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CardioPulm Final > Clinical > Flashcards

Flashcards in Clinical Deck (43):
1

What is the P wave?

atrial depolarization

2

What is the PR interval? Normal interval?

start of atrial depolarization to start of ventricular depolarization; .12-.20 seconds (3-5 small boxes)

3

What is the QRS complex? Normal duration?

ventricular depolarization; 0.05-0.10 seconds (1-3 small boxes)

4

What is the ST segment?

end of QRS complex to beginning of T wave; plateau phase 2 for ventricles (rapid ejection phase)

5

What do ST depressions represent?

subendocardial ischemia

6

What do ST elevations represent?

subepicardial or transmural injury/ischemia

7

What is the T wave? What do inverted T waves and tall upright T waves represent?

ventricular repolarization
inverted T wave = ischemia
tall upright T wave = hyperkalemia

8

What is QT duration?

reflects time of ventricular activity (both depolarization and repolarization)

9

What is the PR segment?

reflects time delay between atrial depolarization and ventricular depolarization

10

What does sinus tachycardia look like?

sinus rhythm (P wave before every QRS) but HR is above 100bpm

11

What does premature atrial contraction (PACs) look like?

QRS complex is the same throughout but there will be occasional extra beats w/ abnormal P wave and then a lengthy pause afterwards

12

Physiology of PACs

atrial depolarization somewhere other than SA node (closer to AV node b/c P wave is closer to QRS); long pause b/c SA node is depolarized when it would normally fire

13

What do premature ventricular contractions (PVCs) look like?

widened QRS complex; too many in a row can turn into Vtach

14

Physiology of PVCs

ventricular depolarization somewhere other than His/Purkinje system; myocardial muscle has slower conduction rate (widened QRS)

15

What does atrial fibrillation (Afib) look like?

irregularly irregular rhythm; variable rate w/ no P waves present; R to R interval is all over the place

16

Physiology of Afib

multiple foci depolarizing in atria; can also have rapid ventricular response (tachycardia)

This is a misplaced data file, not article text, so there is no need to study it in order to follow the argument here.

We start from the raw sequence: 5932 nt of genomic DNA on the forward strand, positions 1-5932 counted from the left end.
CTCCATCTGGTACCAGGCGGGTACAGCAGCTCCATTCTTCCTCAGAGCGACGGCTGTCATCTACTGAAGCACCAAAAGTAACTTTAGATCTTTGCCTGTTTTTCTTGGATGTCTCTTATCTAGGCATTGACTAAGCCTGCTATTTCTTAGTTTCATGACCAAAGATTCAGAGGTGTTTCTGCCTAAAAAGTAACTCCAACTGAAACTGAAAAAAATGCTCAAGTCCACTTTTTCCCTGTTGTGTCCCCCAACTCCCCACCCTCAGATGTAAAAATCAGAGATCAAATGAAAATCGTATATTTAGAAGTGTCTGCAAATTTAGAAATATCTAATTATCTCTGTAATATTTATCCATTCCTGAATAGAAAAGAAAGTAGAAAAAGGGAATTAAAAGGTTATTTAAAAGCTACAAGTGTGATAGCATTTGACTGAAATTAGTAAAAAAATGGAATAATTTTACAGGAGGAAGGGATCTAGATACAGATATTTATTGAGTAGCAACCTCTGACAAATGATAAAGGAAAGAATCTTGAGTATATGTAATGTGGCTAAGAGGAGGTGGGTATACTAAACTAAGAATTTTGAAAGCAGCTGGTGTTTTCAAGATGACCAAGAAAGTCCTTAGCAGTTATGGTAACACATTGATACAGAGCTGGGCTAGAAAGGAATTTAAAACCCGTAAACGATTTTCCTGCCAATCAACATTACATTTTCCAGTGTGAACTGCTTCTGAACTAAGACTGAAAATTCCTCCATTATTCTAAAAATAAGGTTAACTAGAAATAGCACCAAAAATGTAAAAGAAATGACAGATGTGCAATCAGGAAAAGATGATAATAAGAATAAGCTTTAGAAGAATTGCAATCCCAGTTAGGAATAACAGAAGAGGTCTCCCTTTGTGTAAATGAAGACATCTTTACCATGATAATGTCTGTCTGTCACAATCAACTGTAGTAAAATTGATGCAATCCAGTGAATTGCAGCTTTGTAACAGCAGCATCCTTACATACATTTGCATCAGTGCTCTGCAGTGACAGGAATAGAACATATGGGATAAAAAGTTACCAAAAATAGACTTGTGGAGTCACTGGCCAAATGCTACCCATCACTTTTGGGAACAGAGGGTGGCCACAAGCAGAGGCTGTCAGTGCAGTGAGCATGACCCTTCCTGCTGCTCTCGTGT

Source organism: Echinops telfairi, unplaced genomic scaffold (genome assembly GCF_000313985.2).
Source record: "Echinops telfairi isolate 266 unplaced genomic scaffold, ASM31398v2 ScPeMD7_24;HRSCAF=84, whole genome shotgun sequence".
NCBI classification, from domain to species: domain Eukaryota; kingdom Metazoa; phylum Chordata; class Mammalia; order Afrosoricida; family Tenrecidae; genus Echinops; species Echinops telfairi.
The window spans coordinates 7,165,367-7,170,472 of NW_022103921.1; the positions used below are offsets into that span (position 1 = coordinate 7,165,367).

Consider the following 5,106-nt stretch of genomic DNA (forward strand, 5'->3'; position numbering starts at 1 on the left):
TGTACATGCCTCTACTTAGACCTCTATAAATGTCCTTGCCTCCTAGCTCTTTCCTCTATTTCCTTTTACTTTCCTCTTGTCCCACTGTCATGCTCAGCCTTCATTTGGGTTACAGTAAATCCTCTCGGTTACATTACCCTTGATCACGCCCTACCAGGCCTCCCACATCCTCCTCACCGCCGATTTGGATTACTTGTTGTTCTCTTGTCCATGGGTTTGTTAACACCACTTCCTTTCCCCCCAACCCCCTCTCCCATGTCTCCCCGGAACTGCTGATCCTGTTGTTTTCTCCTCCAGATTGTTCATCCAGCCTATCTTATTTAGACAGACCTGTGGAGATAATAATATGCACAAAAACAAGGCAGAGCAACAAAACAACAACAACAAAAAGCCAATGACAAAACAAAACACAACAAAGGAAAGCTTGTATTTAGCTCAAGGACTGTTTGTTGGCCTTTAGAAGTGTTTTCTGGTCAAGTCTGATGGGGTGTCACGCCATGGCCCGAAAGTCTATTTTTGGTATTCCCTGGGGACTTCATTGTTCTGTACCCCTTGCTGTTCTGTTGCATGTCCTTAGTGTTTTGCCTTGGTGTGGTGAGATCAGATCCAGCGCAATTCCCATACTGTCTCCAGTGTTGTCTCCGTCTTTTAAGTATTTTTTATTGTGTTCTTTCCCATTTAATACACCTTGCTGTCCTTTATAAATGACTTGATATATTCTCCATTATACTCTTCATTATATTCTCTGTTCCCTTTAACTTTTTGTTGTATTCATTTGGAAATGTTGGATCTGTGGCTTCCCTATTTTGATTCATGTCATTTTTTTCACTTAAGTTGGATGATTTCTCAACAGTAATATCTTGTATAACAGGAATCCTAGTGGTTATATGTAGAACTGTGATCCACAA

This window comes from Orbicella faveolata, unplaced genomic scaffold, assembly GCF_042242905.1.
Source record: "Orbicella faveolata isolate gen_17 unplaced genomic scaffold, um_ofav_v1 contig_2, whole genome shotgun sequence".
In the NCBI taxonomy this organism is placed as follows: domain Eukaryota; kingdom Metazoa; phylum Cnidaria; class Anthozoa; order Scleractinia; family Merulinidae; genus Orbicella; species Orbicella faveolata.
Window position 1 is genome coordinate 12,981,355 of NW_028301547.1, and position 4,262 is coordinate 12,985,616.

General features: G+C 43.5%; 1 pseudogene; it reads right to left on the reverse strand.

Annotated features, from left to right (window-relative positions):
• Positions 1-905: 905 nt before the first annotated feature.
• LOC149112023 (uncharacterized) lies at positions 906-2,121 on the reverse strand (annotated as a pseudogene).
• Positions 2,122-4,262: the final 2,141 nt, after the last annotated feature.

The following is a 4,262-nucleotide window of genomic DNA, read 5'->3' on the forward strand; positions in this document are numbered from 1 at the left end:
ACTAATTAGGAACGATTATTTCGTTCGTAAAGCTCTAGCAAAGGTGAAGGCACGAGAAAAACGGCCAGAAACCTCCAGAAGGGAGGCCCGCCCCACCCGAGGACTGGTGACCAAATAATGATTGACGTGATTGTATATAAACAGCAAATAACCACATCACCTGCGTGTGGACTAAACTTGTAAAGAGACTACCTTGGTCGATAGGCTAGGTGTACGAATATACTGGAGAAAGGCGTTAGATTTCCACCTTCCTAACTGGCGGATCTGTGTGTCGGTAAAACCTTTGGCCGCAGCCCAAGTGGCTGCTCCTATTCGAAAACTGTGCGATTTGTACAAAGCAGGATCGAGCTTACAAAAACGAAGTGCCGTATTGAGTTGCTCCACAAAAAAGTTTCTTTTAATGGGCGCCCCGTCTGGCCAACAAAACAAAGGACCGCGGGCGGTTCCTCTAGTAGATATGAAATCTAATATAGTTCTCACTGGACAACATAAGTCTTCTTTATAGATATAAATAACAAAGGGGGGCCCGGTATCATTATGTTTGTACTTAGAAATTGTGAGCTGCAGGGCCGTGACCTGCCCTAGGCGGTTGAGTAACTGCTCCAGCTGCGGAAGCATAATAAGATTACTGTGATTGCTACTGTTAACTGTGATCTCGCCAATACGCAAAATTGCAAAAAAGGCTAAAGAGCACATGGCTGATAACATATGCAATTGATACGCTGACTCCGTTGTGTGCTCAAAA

17

Multifocal PVCs

PVCs coming from different regions of ventricular muscle; each will look different

18

What does ventricular tachycardia (Vtach) look like?

extremely high HR w/ widened QRS

19

What does non-sustained monomorphic ventricular tachycardia look like?

Vtach with occasionally normal beats; all runs of Vtach look the same b/c they come from same loci

20

What does supraventricular tachycardia (SVT) look like?

fast HR w/ narrow QRS (not Vtach) and R to R interval will be the same (not Afib)

21

What does 1st degree AV block look like?

more than 1 large box between P wave and QRS complex

22

What causes a deflection on an ECG?

when part of cardiac tissue is at a different membrane potential than the rest of the heart; will be at isoelectric point when all cardiac tissue has same membrane potential

23

What are inferior leads?

II, III, aVF

24

What are septal leads?

V1 and V2

25

What are anterior leads?

V2, V3, and V4

26

What are lateral leads?

V4, V5, V6, I, and aVL

27

What is normal axis?

between -30 and +90 -> current moves from RA to apex (down and to the left)

28

How would you determine LAD? What does it mean physiologically?

left axis deviation = lead I upright and aVF inverted (up and to the left); generally means left ventricular hypertrophy

29

How would you determine RAD? What does it mean physiologically?

right axis deviation = lead I inverted and aVF upright (down and to the right); generally means right ventricular hypertrophy

30

What do you call inverted I and aVF?

extreme right axis deviation

31

What is the J point?

first point of the ST segment (junction between QRS complex and ST segment)

32

Describe the difference between unstable angina (UA) and NSTEMI

both have ST depressions, T wave inversion, and chest pain

UA or NSTE acute coronary syndrome (ACS) has normal cardiac enzymes

NSTEMI has elevated cardiac enzymes

33

What indicates a STEMI is occurring?

ST elevation of 2mm (2 boxes) or > at J point
ST elevation of 1.5mm or > in women or 1mm or > in 2 or more contiguous chest or limb leads

34

What appears on ECG if there is an infarction?

Q waves -> dead tissue lacks depolarization

35

What appears on ECG if there is an injury?

ST segment shifts -> deficient blood supply means there is an inability to fully polarize

36

What appears on ECG if there is ischemia?

T wave changes -> impaired repolarization due to deficient blood supply

37

Where would you see an anterior MI? What artery is involved?

V1-V4; LAD or anterior interventricular A.

38

Where would you see an inferior MI? What artery is involved?

II, III, aVF; right coronary A.

39

Where would you see a lateral MI? What artery is involved?

I, aVL, V5-V6; circumflex A. (also diagonal A. of LAD)

40

Where would you see a posterior MI? What artery is involved?

V1-V3; posterior descending A/posterior interventricular A.

41

How would you actually determine a posterior MI had occurred?

Pt would have ST depressions in V2-V3 b/c leads are on anterior side of heart (would mirror the MI); flip the ECG upside down to see elevations

42

What might you also see with an MI on ECG besides ST elevations?

ST depressions -> reciprocal changes in different leads

43

What may become permanent on pt's ECG after having a STEMI?

Q waves; would appear days after infarct